The history of medicine has been a robust field of academic inquiry and popular discussion since the 1970s. The interest in it goes back much further, but it was then that it began to link up with social protest and the counter-culture movement, and with feminist politics in particular. Medicine was seen as a part of ‘the Establishment’, perceived to be anti-democratic and paternalistic. The blossoming of the social history of medicine was launched on this agenda, focusing on the historically disenfranchised: the mad, women, the disabled, ‘unorthodox’ healers, social medicine, and so on. The field expanded in the 1980s and 90s with a shift from ‘the social’ to the ‘the cultural history of medicine’, connecting it to an abiding interest in ‘the body’. The centrality of medicine and the body to the work of Michel Foucault was a part of that move. Today, interest is sustained through the politics of biomedicine (including bioethics, and the turn to the ‘neuro’), which render it one of the most vibrant areas in the academy and one of the most topical in popular culture.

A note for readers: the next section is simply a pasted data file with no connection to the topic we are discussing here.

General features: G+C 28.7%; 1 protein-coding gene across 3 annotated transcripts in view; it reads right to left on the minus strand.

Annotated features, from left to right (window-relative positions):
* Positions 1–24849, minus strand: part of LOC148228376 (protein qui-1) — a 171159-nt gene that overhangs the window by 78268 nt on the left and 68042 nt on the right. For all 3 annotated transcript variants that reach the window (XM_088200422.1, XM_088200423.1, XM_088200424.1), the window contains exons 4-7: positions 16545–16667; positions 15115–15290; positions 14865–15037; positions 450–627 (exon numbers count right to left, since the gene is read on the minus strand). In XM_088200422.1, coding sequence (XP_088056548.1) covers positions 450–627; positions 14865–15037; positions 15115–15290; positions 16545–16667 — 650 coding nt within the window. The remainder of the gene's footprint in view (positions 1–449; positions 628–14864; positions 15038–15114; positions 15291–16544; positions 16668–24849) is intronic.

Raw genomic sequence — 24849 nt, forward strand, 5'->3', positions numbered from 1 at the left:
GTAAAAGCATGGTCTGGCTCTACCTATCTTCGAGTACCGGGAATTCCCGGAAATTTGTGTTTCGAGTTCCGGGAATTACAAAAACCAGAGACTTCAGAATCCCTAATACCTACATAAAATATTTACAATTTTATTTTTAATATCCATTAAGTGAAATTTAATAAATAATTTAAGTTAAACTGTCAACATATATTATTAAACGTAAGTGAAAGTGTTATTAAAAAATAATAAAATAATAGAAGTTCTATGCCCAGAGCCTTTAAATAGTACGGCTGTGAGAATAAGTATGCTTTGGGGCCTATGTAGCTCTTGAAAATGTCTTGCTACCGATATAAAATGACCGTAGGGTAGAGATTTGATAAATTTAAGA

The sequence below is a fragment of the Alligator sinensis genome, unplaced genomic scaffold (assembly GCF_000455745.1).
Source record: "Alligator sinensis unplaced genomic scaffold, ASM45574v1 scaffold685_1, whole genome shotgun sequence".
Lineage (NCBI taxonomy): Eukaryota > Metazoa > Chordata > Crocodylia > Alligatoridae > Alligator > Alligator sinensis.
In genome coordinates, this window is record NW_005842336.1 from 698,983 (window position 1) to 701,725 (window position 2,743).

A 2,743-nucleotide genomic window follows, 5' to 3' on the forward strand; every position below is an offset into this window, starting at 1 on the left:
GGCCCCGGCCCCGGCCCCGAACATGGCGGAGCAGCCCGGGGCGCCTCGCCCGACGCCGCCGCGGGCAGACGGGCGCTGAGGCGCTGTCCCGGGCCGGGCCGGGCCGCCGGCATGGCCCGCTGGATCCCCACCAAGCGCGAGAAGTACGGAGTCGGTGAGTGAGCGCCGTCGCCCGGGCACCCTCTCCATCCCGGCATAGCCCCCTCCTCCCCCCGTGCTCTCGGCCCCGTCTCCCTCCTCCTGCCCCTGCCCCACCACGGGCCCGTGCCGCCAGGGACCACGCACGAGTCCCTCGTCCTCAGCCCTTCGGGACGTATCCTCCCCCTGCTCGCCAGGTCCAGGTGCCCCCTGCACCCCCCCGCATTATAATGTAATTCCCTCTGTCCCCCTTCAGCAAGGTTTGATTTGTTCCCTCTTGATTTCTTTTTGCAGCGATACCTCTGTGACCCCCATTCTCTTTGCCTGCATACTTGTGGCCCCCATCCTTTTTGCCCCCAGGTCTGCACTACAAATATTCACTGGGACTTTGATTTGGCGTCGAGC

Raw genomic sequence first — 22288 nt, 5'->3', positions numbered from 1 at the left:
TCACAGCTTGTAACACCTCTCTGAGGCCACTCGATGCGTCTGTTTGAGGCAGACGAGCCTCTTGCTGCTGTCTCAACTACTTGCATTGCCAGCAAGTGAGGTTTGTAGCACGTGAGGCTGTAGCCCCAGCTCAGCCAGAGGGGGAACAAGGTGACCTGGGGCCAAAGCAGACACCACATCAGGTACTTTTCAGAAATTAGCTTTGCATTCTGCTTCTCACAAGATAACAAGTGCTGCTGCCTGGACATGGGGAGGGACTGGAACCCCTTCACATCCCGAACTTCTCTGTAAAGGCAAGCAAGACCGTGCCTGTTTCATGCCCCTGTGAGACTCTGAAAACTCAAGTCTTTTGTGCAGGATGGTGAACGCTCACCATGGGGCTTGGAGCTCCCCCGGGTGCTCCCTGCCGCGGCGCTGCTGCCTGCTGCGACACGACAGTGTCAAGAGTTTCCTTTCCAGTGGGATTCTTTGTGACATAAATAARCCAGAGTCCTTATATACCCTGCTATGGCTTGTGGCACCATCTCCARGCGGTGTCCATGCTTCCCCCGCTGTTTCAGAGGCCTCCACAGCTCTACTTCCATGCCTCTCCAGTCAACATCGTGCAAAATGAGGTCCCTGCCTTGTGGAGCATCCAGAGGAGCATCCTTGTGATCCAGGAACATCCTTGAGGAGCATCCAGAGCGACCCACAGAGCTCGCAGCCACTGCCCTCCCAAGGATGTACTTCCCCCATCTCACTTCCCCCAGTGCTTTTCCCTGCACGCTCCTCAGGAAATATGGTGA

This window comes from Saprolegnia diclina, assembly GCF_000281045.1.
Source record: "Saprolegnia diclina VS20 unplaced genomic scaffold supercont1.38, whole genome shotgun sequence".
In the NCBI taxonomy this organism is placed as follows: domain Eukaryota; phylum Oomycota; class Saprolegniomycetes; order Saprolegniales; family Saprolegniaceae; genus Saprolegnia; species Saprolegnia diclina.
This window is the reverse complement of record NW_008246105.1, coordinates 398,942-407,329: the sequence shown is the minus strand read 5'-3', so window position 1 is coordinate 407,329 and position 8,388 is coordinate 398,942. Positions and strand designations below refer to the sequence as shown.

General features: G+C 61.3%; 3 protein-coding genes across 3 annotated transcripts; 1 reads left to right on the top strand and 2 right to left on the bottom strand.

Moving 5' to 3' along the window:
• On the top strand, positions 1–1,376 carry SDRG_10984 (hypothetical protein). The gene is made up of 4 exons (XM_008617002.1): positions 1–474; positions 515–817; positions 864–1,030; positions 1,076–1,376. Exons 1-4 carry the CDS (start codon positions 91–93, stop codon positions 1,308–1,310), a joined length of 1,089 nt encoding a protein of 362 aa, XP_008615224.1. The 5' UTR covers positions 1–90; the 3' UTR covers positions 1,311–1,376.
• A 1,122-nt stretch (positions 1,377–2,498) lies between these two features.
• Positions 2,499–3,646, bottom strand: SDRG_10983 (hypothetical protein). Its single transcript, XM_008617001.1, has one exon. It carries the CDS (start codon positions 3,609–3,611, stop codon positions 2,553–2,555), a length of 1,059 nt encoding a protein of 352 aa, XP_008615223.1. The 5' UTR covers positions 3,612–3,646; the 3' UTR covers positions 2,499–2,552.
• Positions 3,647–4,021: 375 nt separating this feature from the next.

VolUME i: Ancient and Medieval Medicine
1. Vivian Nutton, ‘Galen at the Bedside’, in William F. Bynum and Roy S. Porter (eds.), Medicine and the Five Senses (Cambridge University Press, 1993), pp. 7–16.
2. Helen King, ‘The Power of Paternity: The Father of Medicine Meets the Prince of Physicians’, in David Cantor (ed.), Reinventing Hippocrates (Ashgate, 2002), pp. 21–36.
3. Philip J. Van Der Eijk, ‘The Heart, the Brain, the Blood and the Pneuma: Hippocrates, Diocles and Aristotle on the Location of Cognitive Processes’, Medicine and Philosophy in Classical Antiquity: Doctors and Philosophers on Nature, Soul, Health and Disease (Cambridge University Press, 2005), pp. 119–35.
4. Vivian Nutton, ‘Healers in the Medical Market Place: Towards a Social History of Graeco-Roman Medicine’, in Andrew Wear (ed.) Medicine in Society: Historical Essays (Cambridge University Press, 1992), pp. 15–58.
5. Brooke Holmes, ‘In Strange Lands: Disembodied Authority and the Rise of the Physician in the Hippocratic Corpus and Beyond’, in Markus Asper (ed.) in collaboration with Anna-Maria Kanthak, Writing Science: Medical and Mathematical Authorship in Ancient Greece (Walter de Gruyter, 2013), pp. 431–72.